Of course, if Trump and the Hawks in the Pentagon make good their vow to “block China from taking over territory in international waters in the South China Sea,” as reported by international media, and China regards that as an act of war, the way Chinese state media have warned, that should be cause of alarm for the Philippines.
Being an optimist and a firm believer in the beneficence of Divine Providence,, I believe that the worst that will happen will be a game of chicken between China and the U.S. Both sides will find a way to rationalize the act of “blocking” China without jeopardizing its current interests, go to great lengths to agree that “international waters” are not being taken over by Beijing and that the U.S. is simply ensuring free passage through the sea lanes, according to international law. In other words, both sides will try to save face to avoid a shooting war.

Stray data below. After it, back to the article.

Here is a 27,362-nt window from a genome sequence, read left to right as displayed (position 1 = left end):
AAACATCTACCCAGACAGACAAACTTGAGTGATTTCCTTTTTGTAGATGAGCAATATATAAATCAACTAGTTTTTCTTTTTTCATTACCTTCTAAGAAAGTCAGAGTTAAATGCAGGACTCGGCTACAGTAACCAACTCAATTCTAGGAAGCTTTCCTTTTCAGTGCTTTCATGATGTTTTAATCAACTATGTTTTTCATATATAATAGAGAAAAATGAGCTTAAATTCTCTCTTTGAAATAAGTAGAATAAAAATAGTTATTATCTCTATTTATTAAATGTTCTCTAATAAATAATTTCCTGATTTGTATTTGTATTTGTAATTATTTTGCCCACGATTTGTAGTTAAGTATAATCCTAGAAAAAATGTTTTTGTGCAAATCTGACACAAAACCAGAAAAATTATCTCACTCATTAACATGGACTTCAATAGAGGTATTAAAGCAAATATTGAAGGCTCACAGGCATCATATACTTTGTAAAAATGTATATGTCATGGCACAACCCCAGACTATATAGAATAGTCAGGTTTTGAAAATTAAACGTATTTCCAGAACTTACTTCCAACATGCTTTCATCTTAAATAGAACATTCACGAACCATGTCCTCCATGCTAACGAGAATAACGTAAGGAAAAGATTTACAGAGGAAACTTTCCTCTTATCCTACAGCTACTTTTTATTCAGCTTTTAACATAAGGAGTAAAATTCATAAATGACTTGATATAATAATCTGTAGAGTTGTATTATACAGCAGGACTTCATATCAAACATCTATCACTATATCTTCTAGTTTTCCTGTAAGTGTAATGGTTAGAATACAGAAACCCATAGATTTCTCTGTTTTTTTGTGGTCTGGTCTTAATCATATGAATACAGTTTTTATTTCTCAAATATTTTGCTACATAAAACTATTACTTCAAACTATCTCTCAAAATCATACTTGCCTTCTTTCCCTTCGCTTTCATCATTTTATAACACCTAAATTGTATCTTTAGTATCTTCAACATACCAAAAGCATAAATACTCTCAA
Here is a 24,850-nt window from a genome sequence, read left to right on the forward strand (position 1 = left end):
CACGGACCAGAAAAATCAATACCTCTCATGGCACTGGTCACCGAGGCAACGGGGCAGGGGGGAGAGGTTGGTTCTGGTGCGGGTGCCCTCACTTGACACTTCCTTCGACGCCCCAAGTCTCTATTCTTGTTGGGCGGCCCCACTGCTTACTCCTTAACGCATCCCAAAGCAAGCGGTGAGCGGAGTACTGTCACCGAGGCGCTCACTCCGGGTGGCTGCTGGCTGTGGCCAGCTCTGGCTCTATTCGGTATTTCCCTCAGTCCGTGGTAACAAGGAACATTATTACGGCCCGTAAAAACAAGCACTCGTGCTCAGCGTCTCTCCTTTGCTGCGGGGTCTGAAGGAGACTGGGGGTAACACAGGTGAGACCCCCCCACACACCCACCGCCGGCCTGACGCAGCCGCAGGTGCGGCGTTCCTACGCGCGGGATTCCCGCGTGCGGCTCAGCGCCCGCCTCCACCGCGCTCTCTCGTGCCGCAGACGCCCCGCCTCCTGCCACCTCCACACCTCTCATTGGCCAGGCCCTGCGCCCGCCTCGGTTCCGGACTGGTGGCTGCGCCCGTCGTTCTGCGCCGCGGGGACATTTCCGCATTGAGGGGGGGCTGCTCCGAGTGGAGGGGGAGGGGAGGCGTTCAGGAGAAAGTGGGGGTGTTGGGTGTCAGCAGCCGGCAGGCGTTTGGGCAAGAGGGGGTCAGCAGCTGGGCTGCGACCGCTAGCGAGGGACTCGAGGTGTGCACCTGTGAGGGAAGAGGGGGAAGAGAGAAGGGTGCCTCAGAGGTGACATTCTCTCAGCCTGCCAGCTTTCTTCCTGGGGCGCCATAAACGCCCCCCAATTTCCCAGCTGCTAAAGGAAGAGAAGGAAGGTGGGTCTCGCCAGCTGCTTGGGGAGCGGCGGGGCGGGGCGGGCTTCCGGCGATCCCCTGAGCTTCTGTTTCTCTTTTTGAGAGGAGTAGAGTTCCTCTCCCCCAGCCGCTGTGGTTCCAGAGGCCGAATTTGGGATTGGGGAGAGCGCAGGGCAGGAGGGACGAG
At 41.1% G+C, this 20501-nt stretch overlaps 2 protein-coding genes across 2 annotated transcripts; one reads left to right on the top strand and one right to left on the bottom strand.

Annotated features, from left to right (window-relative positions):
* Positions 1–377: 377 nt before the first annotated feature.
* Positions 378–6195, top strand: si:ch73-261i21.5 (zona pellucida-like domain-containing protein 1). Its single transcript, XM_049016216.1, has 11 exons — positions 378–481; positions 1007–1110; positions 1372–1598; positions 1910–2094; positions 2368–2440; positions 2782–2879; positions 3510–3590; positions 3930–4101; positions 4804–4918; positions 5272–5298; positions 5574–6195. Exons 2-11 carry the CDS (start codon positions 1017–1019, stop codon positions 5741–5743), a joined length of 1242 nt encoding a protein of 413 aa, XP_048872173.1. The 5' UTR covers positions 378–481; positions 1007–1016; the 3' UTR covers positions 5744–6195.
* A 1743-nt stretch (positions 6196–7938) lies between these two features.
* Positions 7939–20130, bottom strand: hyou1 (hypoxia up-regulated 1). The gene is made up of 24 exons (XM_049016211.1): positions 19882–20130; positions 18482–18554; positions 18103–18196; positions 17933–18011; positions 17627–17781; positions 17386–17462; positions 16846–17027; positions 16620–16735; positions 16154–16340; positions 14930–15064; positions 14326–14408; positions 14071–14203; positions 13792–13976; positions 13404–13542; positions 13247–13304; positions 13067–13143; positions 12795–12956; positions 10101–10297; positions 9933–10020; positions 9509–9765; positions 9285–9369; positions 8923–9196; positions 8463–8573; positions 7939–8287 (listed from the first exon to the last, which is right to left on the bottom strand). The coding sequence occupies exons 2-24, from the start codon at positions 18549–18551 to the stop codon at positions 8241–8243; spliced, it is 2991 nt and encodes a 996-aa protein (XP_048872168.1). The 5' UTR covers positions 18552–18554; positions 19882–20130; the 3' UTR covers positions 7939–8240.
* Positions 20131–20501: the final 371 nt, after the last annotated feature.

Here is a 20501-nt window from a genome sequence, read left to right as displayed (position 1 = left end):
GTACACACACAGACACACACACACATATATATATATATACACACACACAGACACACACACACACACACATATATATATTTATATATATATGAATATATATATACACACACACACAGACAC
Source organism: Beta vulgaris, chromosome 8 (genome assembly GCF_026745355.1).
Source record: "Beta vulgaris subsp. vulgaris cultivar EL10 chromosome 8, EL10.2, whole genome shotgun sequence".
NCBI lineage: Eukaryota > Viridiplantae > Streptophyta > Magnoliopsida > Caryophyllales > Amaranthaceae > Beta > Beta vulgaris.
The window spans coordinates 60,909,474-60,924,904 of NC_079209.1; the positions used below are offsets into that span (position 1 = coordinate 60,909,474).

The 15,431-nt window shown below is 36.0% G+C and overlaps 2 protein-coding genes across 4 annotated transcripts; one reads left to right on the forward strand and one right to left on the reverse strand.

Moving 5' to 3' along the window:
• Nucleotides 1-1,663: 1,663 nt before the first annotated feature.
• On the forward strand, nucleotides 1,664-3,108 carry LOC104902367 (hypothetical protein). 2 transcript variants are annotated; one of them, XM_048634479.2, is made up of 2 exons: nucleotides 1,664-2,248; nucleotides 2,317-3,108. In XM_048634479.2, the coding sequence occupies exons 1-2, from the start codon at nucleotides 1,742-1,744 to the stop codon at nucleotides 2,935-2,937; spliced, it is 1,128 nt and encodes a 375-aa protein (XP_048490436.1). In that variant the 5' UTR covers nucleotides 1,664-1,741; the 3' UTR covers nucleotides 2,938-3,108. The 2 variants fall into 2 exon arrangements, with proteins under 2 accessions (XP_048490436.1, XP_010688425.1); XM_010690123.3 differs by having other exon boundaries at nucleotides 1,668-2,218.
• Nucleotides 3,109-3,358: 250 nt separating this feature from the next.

But if someone inadvertently pulls the trigger – or unleashes a nuclear bomb – we can be sure that the Philippines will be caught in the crossfire – well, okay, use a euphemism, “friendly fire,” considering that Duterte believes China is a friend and America considers us a close ally.
Crossfire or friendly fire, the Philippines will – or could – get pulverized. There’s an old African proverb that applies to our circumstance: When elephants fight, the grass gets hurt. (firstname.lastname@example.org)